NRL's greatest enemy could be its own pessimistic self: Hinds

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September 15, 2017 07:36:46

Welcome to the NRL finals, a time for the boldest and best in the self-titled “greatest game of all” to shine.

A month of mouth-watering contests between the elite teams in a competition where the delicate balance between brutal power and precise skill means rugby league has entered a golden age.

It is a game enhanced over the past few decades by the wonderful Polynesian players whose muscular physiques and adventurous spirits have raised the standard of the NRL immeasurably.

You might not love rugby league. You might not even like it. But any unbiased observer will tell you that, within its rules and parameters, the game is closer than most sports to being the very best it can possibly be.

Accordingly, during four opening weekend NRL finals decided by a combined margin of just 17 points, we witnessed some brilliant, even breathtaking contests. Fast, furious and a touch controversial, as any tense cut-throat contests are likely to be.

So after catching our breath did we raise a glass and toast the triumphant winners, the gallant losers and the superb athletes of what Offsiders panellist Roy Masters likes to call “the great and glorious game of rugby league”?

Of course not!

This is the NRL. You could spray the whole competition with $100-a-drop perfume and it would still come out smelling like a shearing shed dunny.

So despite these wonderful games, the wider public — those the NRL has failed to convert or who have abandoned the game — could be forgiven for thinking the first weekend of finals were so strife-torn they made the Syrian crisis seems as confronting as a nine-year-old’s birthday party.

There might be no sporting competition in the world where the gap between the excellent action on the field, and the bleak way the game is portrayed, is wider than in the NRL.

Why does such a great game enjoy such an appalling reputation? Put simply the NRL and the media is hating rugby league to death.

The NRL’s long-term stagnation and recent decline in crowds in its Sydney heartland particularly, is the consequence of years of relentless negativity, self-indulgence and self-loathing.

This is inevitably reflected in the coverage of those in the media feeding from and, in some cases, deliberately inflaming every real and imagined “crisis”.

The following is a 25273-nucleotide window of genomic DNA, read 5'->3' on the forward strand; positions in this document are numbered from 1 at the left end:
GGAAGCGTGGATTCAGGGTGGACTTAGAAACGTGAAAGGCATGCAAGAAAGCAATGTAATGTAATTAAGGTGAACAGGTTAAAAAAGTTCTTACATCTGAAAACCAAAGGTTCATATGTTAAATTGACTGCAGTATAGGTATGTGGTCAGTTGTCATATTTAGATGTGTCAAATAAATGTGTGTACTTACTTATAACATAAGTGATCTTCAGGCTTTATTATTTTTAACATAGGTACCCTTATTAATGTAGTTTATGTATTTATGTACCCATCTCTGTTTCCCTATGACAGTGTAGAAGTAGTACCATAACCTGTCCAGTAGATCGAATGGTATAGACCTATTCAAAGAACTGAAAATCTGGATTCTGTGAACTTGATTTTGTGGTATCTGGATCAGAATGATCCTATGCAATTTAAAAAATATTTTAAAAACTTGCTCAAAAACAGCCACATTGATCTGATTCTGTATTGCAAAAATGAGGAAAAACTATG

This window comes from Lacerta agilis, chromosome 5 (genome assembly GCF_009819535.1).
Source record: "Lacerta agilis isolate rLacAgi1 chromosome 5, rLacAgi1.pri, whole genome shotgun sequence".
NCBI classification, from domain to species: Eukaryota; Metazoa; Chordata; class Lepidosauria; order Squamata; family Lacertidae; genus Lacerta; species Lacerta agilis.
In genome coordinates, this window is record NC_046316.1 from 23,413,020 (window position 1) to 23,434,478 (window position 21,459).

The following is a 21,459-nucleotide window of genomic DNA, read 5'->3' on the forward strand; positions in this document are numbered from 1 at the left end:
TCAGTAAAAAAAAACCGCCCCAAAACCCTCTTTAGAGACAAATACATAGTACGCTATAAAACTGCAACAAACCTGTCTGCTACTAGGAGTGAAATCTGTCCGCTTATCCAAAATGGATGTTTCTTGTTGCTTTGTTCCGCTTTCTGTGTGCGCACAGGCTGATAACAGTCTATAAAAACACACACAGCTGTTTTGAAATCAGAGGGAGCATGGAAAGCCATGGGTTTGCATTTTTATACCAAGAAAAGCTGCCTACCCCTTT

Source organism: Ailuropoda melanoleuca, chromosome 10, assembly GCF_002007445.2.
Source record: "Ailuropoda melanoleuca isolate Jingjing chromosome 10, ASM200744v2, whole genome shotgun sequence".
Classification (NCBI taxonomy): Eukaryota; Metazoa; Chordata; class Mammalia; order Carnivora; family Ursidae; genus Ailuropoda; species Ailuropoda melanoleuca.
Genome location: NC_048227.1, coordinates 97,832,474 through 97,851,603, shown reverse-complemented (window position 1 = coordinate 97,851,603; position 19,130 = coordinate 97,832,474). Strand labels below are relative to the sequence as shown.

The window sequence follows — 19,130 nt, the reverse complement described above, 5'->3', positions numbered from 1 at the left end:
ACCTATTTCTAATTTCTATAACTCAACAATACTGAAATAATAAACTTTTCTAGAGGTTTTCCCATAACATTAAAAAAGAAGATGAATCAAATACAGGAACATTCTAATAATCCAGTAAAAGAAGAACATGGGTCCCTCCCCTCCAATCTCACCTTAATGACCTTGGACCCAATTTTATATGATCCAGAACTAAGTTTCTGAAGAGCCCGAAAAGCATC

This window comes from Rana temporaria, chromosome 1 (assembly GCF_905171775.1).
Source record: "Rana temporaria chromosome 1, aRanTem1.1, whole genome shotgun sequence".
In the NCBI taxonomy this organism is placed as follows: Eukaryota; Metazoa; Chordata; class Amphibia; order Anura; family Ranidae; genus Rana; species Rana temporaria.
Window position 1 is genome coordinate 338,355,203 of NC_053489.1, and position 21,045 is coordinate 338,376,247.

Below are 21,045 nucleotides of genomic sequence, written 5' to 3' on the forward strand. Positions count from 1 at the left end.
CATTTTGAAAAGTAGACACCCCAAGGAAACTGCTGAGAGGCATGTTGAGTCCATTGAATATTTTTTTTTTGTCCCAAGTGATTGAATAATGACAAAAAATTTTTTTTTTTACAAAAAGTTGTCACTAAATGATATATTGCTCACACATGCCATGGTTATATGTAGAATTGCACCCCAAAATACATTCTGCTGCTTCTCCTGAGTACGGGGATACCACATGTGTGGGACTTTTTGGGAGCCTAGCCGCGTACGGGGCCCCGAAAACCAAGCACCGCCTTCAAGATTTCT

The NRL has done itself few favours. Coaches mindlessly bashing referees to deflect heat from their teams’ poor performances; players embroiled in drugs and sex scandals; selfish war lords using once proud clubs as personal playthings and a commission chairman who has failed to deliver on his mandate.

These are just some of the obvious reasons why the NRL’s still vast audience is dwindling relative to its greatest rival, the AFL.

But to a significant degree, sections of the media have been complicit in — even responsible for — creating the perception the NRL is in eternal turmoil.

Not a game producing brilliant, breathtaking entertainment worth the price of admission despite the worst efforts of those who should be nurturing its growth.

This is not to suggest media organisations covering the NRL should be mindless cheerleaders. The brave exposure of the Cronulla Sharks’ drugs scandal by a handful of News Corp journalists was just one excellent example of the close scrutiny a sometimes wild and unruly game needs.

But for all the NRL’s faults, it is too often the victim of the relentless and self-serving negativity and sensationalism of those who work feverishly to inflame their often contrived “game in crisis” headlines.

Some coverage of the pathetic whining of Manly coach Trent Barrett and his Cronulla counterpart Shane Flanagan over some contentious refereeing decisions during last week’s finals exemplified how the NRL’s media coverage does it few favours.

The predictably agenda-driven sensationalists seized on the coaches’ remarks to suggest there was a — yep — “crisis” in NRL refereeing. Never mind that many of the calls disputed by Barrett and Flanagan were either correct or borderline.

Feeding upon the prevailing narrative of NRL incompetence, even otherwise intelligent observers propagated the ludicrous notion coaches throwing sad little tantrums at press conferences were somehow “speaking for their fans” and performing some noble public service.

In the imagination of one particularly misguided scribe, NRL chief executive Todd Greenberg should run along like a good little boy and do the bidding of the petulant coaches whose incoherent rantings that can be forgiven as “heat of the moment” passion.

Even the broadcasters who pay big bucks to televise NRL games demean their own product with their rough treatment of the referees. Commentators and experts on Nine, particularly, are relentless in their quest to find fault with on-field and bunker decisions rather than explain them calmly and rationally to their viewers.

It’s all about the drama, you see. “Rugby league thrives on controversy”, those pedalling the eternal crisis stories will tell you.

The sentiment is both deluded and self-serving. Particularly when used as an excuse to conflate every player’s personal misdemeanours into salacious “bad boys of league” stories and every administrative gaffe into an “NRL boss must go” headline.

Greenberg spoke for everyone who loves rugby league this week when he said “it’s time for the game to grow up”.

But so long as the self-interested, the enablers and the crisis-merchants retard the sport’s progress a great game will appear to be just a silly little child.

For the latest on the NRL and AFL finals watch Offsiders with Gerard Whateley— Sunday 10am ABCTV.

Topics:

nrl,

rugby-league,

sport,

australia



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